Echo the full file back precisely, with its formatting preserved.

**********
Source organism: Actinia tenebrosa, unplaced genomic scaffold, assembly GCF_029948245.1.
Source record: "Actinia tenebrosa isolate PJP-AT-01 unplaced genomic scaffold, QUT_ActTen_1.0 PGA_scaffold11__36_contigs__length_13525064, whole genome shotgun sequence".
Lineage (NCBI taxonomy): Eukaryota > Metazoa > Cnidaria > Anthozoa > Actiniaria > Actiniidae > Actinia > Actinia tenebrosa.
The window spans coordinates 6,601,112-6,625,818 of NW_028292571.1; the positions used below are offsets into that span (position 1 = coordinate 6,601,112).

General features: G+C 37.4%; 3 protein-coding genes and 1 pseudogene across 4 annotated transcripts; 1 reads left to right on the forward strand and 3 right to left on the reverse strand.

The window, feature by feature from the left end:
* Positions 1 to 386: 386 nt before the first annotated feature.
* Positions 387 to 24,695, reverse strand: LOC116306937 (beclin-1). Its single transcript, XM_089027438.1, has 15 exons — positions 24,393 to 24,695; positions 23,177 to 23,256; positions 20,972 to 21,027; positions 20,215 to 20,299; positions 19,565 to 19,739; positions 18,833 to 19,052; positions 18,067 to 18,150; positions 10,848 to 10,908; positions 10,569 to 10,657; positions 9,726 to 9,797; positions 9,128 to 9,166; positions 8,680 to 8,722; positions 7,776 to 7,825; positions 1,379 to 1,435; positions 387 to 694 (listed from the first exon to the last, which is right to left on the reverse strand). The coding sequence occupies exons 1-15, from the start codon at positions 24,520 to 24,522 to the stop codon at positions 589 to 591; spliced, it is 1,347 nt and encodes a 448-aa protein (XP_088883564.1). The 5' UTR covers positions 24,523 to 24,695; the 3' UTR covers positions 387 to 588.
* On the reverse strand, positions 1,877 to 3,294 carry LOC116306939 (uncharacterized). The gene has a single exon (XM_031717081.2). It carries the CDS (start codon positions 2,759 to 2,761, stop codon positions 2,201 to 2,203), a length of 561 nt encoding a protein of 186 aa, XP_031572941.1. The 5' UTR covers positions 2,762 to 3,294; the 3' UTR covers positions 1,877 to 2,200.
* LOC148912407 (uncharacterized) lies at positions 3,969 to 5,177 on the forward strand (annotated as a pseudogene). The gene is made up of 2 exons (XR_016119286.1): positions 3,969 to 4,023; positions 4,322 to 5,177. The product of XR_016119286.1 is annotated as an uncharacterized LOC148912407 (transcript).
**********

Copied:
Source organism: Actinia tenebrosa, unplaced genomic scaffold, assembly GCF_029948245.1.
Source record: "Actinia tenebrosa isolate PJP-AT-01 unplaced genomic scaffold, QUT_ActTen_1.0 PGA_scaffold11__36_contigs__length_13525064, whole genome shotgun sequence".
Lineage (NCBI taxonomy): Eukaryota > Metazoa > Cnidaria > Anthozoa > Actiniaria > Actiniidae > Actinia > Actinia tenebrosa.
The window spans coordinates 6,601,112-6,625,818 of NW_028292571.1; the positions used below are offsets into that span (position 1 = coordinate 6,601,112).

General features: G+C 37.4%; 3 protein-coding genes and 1 pseudogene across 4 annotated transcripts; 1 reads left to right on the forward strand and 3 right to left on the reverse strand.

The window, feature by feature from the left end:
* Positions 1 to 386: 386 nt before the first annotated feature.
* Positions 387 to 24,695, reverse strand: LOC116306937 (beclin-1). Its single transcript, XM_089027438.1, has 15 exons — positions 24,393 to 24,695; positions 23,177 to 23,256; positions 20,972 to 21,027; positions 20,215 to 20,299; positions 19,565 to 19,739; positions 18,833 to 19,052; positions 18,067 to 18,150; positions 10,848 to 10,908; positions 10,569 to 10,657; positions 9,726 to 9,797; positions 9,128 to 9,166; positions 8,680 to 8,722; positions 7,776 to 7,825; positions 1,379 to 1,435; positions 387 to 694 (listed from the first exon to the last, which is right to left on the reverse strand). The coding sequence occupies exons 1-15, from the start codon at positions 24,520 to 24,522 to the stop codon at positions 589 to 591; spliced, it is 1,347 nt and encodes a 448-aa protein (XP_088883564.1). The 5' UTR covers positions 24,523 to 24,695; the 3' UTR covers positions 387 to 588.
* On the reverse strand, positions 1,877 to 3,294 carry LOC116306939 (uncharacterized). The gene has a single exon (XM_031717081.2). It carries the CDS (start codon positions 2,759 to 2,761, stop codon positions 2,201 to 2,203), a length of 561 nt encoding a protein of 186 aa, XP_031572941.1. The 5' UTR covers positions 2,762 to 3,294; the 3' UTR covers positions 1,877 to 2,200.
* LOC148912407 (uncharacterized) lies at positions 3,969 to 5,177 on the forward strand (annotated as a pseudogene). The gene is made up of 2 exons (XR_016119286.1): positions 3,969 to 4,023; positions 4,322 to 5,177. The product of XR_016119286.1 is annotated as an uncharacterized LOC148912407 (transcript).